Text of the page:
We are doing science for policy
The Joint Research Centre (JRC) is the European Commission's science and knowledge service which employs scientists to carry out research in order to provide independent scientific advice and support to EU policy.
The Organisation for Economic Cooperation and Development (OECD) has published guidance on Good In Vitro Method Practices (GIVIMP) to ensure the reliability and integrity of in vitro data used for the safety assessment of chemicals.
On 11 September 2018, the United Nations released its 2018 report on the State of Food Security and Nutrition in the World.
The second part of the report uses JRC research to establish a link between climate variability, food security and nutrition .
Number of undernourished people on the rise, partly due to climate trends
According to the report, in 2017 the number of undernourished people increased for the second year in a row, to 821 million, after decreasing for more than 10 years previously.
The August edition of the JRC's Anomaly Hotspots of Agricultural Production (ASAP) assessment, which was published today, highlights hotspots in South-East Asia, Central America, the Middle East and parts of Africa.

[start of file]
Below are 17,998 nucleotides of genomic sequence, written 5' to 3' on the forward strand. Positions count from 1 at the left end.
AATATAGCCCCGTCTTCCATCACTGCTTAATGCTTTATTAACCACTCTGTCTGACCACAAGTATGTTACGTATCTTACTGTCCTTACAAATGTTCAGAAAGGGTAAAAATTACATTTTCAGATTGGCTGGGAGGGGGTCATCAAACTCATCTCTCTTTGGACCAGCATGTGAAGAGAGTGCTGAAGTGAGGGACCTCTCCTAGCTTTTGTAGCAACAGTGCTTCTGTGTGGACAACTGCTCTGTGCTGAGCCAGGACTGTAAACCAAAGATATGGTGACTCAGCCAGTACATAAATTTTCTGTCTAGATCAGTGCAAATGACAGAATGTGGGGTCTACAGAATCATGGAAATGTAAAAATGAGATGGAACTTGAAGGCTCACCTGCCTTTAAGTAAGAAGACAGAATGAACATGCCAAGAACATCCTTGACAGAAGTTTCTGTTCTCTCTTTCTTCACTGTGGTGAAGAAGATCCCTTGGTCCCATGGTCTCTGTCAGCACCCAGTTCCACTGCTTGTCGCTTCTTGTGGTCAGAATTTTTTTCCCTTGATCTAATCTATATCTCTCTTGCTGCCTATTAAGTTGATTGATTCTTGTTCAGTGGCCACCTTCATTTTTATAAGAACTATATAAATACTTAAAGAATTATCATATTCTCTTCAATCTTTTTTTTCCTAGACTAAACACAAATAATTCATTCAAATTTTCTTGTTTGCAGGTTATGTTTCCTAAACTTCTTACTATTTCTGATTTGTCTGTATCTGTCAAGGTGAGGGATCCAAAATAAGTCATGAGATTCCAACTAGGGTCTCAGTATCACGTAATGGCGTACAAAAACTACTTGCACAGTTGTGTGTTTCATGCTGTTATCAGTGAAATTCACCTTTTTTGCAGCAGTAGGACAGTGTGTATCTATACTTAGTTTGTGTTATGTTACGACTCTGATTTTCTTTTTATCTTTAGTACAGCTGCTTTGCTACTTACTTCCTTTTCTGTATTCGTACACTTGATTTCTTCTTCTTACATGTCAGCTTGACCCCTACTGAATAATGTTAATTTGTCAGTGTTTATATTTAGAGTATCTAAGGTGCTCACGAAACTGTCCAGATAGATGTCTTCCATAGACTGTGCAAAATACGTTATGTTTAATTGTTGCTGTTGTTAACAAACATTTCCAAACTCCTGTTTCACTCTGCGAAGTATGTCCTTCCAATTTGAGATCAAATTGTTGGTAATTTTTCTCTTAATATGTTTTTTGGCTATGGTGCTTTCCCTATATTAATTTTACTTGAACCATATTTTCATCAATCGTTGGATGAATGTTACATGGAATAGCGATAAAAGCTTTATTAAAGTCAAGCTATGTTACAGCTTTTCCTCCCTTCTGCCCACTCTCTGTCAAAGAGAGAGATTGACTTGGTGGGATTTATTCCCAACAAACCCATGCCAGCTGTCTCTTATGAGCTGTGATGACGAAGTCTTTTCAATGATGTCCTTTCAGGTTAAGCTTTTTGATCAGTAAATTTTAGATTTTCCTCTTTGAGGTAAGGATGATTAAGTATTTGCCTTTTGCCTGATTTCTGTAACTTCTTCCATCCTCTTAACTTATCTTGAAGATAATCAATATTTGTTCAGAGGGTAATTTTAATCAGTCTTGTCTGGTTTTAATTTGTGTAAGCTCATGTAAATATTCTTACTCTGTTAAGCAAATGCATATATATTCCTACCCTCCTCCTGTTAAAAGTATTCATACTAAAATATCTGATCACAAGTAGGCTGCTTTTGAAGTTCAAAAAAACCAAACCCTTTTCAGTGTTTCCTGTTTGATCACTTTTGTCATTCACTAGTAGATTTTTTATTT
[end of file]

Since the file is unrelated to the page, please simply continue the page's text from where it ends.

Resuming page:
In particular, heavy rains and storms are affecting the main rice crop in South East Asia, while Central America’s Dry Corridor countries report significant crop losses due to dry spells.
The assessment shows evidence of delays in rice planting and damage to standing crops during South East Asia’s monsoon season caused by heavy rainfall and storms.
The JRC has published an innovative article proposing, for the first time, the introduction of a biological factor to help better estimate soil loss.
Soil is a hugely important, non-renewable natural resource. It is the basis of all agriculture, and plays a major role in regulating global climate, limiting flooding, ensuring clean water, filtering pollutants and sustaining biodiversity. It is therefore important to protect it, and avoid soil loss at all costs.